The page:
A San Diego city employee spent almost $250,000 of public money for equipment that apparently was never delivered, according to an audit made public Tuesday and forwarded to the San Diego Police Department.
Auditors found that the unnamed worker at the Public Utility Department’s Wastewater Treatment and Disposal Warehouse used city funds between March 2008 and November 2012 to buy more than $182,000 in vehicle batteries.
The batteries were never requested or received by staff at the four treatment and reclamation plants or eight pump stations supported by the facility, the report says.
The department doesn’t even use the kind of battery ordered, according to officials.
Auditors also discovered that more than $17,000 in unwanted hydraulic hoses, valves and other automotive parts were bought with city funds, and invoices were found for another $44,000 or so worth of items that were requested but apparently never delivered, according to the report.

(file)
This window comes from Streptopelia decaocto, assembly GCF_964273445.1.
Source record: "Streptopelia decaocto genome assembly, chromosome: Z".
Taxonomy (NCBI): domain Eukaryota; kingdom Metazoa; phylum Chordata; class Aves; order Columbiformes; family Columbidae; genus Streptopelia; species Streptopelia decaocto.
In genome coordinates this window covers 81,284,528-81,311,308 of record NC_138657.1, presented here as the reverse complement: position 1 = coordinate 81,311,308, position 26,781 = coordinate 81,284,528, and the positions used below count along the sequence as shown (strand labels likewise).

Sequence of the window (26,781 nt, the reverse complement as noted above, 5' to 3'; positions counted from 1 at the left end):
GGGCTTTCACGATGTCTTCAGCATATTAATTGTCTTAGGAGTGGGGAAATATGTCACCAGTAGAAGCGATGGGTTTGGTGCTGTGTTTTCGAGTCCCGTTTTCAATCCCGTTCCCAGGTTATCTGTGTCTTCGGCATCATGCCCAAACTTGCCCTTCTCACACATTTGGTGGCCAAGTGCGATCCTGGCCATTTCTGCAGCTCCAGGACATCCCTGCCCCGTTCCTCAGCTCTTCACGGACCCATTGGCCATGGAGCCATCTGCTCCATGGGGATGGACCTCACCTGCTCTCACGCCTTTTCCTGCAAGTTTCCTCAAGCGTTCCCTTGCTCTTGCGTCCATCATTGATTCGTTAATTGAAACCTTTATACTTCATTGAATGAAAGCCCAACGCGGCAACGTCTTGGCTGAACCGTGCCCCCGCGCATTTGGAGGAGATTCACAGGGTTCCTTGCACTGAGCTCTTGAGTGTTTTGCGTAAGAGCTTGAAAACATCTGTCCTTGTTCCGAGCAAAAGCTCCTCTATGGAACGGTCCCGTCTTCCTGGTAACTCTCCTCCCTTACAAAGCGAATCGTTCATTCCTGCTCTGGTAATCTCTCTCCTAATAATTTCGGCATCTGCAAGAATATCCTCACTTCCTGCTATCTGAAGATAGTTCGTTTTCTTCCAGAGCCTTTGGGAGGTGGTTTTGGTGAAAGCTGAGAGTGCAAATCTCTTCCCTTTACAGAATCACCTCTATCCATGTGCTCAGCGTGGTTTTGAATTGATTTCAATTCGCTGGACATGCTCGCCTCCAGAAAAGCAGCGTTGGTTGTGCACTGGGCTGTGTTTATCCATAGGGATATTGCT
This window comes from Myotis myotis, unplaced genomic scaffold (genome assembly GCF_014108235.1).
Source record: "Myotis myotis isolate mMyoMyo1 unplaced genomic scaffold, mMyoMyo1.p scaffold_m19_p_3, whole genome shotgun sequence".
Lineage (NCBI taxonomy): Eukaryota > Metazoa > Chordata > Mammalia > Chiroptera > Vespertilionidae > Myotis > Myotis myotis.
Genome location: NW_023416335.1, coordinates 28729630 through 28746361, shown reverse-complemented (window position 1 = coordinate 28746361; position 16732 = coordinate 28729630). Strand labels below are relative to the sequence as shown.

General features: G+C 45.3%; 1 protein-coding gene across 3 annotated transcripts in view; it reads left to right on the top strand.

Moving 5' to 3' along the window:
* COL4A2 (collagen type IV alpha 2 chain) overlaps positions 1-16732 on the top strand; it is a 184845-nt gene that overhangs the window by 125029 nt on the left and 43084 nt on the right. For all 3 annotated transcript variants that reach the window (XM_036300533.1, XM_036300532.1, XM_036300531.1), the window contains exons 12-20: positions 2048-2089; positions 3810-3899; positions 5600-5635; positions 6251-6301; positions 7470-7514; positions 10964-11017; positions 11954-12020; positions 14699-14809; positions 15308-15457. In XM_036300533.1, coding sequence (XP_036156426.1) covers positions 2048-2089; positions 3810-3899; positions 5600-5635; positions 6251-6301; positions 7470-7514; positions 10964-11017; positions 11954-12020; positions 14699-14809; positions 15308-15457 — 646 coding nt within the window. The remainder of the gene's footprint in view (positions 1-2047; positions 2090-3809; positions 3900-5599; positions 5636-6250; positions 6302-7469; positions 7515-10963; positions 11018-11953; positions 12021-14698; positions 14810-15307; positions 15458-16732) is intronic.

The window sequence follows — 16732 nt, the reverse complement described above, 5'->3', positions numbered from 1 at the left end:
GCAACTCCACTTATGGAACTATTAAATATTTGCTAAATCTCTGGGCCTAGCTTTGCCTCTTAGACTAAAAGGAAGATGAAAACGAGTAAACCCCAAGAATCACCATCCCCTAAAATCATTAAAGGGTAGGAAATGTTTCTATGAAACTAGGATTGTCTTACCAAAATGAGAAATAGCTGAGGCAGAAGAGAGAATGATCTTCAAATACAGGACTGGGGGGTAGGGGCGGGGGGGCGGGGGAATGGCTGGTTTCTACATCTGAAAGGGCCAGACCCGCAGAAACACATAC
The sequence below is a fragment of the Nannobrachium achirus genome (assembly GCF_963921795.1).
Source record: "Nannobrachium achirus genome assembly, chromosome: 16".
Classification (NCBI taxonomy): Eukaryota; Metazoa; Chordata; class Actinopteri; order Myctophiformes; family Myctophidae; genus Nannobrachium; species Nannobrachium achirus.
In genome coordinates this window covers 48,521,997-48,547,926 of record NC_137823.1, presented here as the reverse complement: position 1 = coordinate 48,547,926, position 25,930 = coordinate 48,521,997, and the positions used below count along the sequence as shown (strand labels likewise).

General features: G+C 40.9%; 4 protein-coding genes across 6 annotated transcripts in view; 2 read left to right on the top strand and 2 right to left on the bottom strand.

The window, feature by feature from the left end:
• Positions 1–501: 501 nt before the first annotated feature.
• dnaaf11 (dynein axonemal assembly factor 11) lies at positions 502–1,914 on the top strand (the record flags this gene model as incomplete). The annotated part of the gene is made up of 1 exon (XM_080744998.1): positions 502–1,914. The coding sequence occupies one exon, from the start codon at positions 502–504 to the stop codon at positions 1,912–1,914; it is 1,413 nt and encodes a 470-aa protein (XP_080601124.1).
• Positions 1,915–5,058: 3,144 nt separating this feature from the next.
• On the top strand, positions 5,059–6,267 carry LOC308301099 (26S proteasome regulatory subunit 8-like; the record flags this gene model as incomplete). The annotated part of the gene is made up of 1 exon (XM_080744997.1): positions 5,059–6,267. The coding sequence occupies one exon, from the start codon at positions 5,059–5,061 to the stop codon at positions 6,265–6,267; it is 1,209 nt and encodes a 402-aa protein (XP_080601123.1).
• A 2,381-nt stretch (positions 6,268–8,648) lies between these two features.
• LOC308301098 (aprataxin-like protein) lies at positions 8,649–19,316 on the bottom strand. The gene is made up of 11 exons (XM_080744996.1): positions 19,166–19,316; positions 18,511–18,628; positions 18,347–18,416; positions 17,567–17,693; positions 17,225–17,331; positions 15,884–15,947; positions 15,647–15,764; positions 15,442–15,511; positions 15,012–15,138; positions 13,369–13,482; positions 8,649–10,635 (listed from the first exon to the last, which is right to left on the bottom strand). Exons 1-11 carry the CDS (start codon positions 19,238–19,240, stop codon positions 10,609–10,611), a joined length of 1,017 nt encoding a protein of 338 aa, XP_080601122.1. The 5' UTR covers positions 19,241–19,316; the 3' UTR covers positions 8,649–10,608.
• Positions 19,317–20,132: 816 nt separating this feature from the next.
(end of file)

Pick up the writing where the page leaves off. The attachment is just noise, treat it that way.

The city investigation began with a tip to a fraud hotline. The audit uncovered $243,000 of improper orders.
The audit also found weaknesses in inventory management and a lack of separation in responsibilities for those involved with ordering, receiving and paying for supplies. In addition, approvals to exceed spending limits were almost routine.
The Public Utilities Department said it convened a fact-finding panel more than a year ago to gather documentation for possible disciplinary measures. The department also agreed to overhaul inventory procedures.
– City News Service
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